INNOVATIVE RAINWATER AND GREYWATER HARVESTING SYSTEM FOR COMMERCIAL AND RESIDENTIAL USE!
Made in California
100% Recylable (HDPE) Polyethylene
~30 Year Life Expectancy
Wood, Faux Stone, and Natural Exterior Options
Hides in Plain Sight
Cheaper than Underground Storage
More Efficient and Attractive than Above Ground Options
Extremely Sturdy: Cost Effective Security Fence Withstanding Wind and Earthquakes
Shutoff Valves on Every Tank
Easily Connects to Irrigation Systems
Water Can Be Redirected Back to Roof For Fire Protection
UV Treated for Sun Protection
Hidden From View
Customizable inserts can be attached to the interconnected tanks to give the fence a wood or stone finish or simply attach a wire lattice and let plants naturally grow for an attractive living wall. The facade’s design can be replaced with a different look at any time, for example after a change in ownership of the business or home.
How It Works
The original concept of WaterFence is simple: Rain falls on the roof of a home or office building and is guided to a fill-point on the fence, where it is stored in an opaque and closed system that prevents biological growth, bugs, or rodents from contaminating the water. One inch of rain on 2,000 square feet of roofing can harvest approximately 1,200 gallons of water. Each 7′ x 6′ x 15″ fence section can hold 240 gallons of water and is made of 100% recyclable (HDPE) polyethylene.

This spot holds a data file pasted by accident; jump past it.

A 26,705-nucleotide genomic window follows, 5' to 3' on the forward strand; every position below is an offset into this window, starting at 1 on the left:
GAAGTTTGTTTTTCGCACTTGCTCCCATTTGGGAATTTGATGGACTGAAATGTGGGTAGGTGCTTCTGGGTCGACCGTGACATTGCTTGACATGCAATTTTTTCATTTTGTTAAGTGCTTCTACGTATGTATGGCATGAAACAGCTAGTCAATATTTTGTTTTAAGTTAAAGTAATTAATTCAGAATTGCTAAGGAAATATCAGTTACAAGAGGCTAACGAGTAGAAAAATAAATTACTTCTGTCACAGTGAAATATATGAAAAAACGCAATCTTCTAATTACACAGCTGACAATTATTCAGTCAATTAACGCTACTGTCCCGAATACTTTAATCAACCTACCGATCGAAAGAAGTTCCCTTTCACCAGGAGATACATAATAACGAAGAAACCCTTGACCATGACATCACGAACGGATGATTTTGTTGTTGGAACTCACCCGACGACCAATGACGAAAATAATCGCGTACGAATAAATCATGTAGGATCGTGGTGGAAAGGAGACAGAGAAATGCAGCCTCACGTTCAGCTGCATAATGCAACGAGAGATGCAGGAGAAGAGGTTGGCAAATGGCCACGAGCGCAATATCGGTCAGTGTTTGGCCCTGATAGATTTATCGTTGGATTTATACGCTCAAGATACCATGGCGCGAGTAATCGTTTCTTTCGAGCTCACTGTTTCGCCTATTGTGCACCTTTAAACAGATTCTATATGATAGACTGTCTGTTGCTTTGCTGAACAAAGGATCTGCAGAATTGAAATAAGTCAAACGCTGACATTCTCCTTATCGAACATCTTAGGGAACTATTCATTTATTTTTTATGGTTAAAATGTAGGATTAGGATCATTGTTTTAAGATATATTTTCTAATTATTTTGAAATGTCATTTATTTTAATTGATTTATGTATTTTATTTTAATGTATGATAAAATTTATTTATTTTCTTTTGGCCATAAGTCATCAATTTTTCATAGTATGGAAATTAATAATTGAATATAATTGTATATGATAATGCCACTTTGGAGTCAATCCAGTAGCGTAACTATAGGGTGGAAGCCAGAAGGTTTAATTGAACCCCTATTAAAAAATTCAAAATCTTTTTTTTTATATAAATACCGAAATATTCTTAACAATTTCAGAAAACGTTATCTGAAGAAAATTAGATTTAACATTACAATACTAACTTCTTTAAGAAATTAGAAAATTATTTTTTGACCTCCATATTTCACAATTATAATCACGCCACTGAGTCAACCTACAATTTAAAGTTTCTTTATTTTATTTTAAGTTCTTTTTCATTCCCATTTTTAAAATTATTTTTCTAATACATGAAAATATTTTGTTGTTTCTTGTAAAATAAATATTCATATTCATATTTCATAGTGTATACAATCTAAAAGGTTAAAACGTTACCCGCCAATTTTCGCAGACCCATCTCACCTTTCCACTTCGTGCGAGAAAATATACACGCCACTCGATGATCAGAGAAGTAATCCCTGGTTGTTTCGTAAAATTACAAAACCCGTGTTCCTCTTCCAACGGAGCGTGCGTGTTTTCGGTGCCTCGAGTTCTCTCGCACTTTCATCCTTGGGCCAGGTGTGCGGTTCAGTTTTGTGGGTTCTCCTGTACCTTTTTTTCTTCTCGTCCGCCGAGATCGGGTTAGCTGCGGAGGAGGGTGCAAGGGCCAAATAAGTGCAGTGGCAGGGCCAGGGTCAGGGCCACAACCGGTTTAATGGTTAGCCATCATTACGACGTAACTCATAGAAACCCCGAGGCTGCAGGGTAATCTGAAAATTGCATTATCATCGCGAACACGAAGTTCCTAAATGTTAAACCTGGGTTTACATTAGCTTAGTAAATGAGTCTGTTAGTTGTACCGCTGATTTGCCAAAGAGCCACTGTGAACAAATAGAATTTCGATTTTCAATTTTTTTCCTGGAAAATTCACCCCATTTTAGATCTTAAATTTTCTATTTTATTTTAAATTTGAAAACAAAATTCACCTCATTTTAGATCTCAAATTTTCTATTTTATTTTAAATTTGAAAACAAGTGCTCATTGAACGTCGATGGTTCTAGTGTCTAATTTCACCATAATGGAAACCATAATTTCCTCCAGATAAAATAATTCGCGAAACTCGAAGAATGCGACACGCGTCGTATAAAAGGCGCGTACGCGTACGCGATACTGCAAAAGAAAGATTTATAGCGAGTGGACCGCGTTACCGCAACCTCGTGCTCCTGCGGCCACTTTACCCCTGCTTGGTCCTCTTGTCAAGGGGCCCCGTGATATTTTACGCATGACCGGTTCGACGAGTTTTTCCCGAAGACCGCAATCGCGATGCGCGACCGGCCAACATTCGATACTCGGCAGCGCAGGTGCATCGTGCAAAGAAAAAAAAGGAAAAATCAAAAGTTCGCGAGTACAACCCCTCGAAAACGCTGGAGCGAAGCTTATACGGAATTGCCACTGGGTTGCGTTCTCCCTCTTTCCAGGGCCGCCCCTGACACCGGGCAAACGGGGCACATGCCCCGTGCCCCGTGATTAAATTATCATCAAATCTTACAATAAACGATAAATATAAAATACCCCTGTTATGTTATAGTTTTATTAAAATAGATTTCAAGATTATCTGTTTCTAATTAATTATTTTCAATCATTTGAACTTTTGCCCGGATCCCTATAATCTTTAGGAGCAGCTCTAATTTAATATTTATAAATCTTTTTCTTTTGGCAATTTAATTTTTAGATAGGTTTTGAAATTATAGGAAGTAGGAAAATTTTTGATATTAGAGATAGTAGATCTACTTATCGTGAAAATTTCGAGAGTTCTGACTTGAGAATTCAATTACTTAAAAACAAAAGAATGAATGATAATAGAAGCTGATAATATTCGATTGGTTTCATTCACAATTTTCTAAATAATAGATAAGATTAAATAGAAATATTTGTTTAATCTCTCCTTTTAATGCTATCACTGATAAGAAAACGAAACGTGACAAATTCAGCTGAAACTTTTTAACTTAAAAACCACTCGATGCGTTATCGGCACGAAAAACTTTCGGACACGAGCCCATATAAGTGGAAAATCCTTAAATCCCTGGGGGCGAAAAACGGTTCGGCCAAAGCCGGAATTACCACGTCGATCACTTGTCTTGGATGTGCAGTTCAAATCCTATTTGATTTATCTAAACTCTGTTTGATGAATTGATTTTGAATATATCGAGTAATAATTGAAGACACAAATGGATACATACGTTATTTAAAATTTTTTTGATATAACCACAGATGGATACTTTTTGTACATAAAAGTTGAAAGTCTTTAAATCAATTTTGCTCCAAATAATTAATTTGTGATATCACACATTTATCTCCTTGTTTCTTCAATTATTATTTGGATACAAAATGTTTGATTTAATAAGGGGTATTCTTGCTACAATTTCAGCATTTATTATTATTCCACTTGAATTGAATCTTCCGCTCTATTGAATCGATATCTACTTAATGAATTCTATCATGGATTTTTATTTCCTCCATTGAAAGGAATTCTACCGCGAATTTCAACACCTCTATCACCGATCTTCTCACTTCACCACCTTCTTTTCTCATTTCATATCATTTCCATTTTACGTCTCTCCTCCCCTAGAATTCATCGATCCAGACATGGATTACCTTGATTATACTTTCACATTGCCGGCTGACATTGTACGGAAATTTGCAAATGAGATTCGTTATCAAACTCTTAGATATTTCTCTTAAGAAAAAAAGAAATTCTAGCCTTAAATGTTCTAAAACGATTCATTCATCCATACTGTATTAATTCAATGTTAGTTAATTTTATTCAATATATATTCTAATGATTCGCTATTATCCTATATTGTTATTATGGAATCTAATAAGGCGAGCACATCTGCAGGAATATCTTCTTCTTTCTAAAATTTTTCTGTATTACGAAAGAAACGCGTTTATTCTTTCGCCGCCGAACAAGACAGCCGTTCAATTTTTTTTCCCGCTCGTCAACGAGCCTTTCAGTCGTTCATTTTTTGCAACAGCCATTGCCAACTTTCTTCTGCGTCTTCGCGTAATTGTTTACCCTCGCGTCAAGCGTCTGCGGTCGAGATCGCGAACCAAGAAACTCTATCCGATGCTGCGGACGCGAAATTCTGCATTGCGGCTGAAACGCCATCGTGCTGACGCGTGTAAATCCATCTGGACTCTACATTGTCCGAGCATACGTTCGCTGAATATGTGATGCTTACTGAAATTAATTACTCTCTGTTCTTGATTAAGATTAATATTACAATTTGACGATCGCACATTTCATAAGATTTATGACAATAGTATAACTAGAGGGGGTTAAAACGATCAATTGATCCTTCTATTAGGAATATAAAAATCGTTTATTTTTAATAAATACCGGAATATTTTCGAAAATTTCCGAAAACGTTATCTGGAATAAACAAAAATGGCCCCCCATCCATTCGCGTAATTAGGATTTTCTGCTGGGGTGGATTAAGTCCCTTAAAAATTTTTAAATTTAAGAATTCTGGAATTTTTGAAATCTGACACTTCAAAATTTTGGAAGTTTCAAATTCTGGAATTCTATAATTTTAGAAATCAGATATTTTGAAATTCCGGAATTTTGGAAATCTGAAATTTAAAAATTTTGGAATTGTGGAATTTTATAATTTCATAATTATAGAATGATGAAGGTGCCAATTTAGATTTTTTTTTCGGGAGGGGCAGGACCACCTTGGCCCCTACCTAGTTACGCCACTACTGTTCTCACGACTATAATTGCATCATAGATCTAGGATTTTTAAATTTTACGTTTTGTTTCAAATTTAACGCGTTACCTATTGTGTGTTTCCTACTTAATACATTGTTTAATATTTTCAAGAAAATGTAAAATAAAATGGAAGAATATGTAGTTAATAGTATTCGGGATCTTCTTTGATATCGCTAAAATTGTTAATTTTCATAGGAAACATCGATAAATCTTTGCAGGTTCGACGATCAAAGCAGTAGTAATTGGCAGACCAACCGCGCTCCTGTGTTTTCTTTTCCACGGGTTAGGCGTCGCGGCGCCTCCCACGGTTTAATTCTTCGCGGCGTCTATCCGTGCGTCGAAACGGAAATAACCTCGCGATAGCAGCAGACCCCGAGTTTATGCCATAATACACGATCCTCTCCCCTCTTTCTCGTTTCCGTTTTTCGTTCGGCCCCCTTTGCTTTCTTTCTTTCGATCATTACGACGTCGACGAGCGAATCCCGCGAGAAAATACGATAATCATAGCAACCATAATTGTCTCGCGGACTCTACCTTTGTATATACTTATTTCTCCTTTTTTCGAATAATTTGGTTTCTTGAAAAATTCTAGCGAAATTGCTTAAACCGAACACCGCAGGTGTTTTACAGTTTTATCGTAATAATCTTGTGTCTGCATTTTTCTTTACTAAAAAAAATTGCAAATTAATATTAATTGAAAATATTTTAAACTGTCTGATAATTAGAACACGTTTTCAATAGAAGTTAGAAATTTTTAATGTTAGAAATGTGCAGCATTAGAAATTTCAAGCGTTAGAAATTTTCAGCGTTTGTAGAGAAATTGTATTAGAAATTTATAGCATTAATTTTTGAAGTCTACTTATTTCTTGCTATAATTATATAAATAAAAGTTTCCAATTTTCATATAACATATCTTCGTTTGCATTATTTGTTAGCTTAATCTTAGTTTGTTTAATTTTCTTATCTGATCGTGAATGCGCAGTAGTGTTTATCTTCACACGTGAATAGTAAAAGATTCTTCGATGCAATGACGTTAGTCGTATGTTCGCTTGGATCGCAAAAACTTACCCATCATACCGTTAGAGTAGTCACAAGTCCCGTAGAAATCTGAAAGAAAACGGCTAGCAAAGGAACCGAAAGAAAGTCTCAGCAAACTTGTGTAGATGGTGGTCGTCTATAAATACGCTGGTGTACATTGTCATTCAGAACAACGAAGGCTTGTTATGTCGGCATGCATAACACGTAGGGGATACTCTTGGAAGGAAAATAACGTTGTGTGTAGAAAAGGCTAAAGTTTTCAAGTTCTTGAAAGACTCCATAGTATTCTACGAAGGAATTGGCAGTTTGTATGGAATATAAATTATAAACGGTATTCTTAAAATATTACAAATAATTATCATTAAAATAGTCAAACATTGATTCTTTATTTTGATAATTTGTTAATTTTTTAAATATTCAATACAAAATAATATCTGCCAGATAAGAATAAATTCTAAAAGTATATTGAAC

Steven McDowell, the inventor, explains how WaterFence works.
About the Inventor
Steven McDowell has been an inventor since the age of 14. Now 18, and a senior in high school, he is the holder of one patent, one patent pending, and one device in the patent process. WaterFence began as a simple assignment from a 9th grade science teacher. Upon receiving the assignment, Steven boldly announced to his science teacher that his intention was to “solve California’s drought problem.” WaterFence went on to win several juried competitions, including: The Greenbuild Expo; the IBS International Builders Show; and Sonoma State University where the professors were so impressed that they applied for the University to immediately order the product.
Steven is now a senior at Technology High School, a technology-specialized high school in Rohnert Park, California. At night and on weekends when he isn’t spending time with friends and family, Steven is busy working on his next invention for which he has already applied for a patent.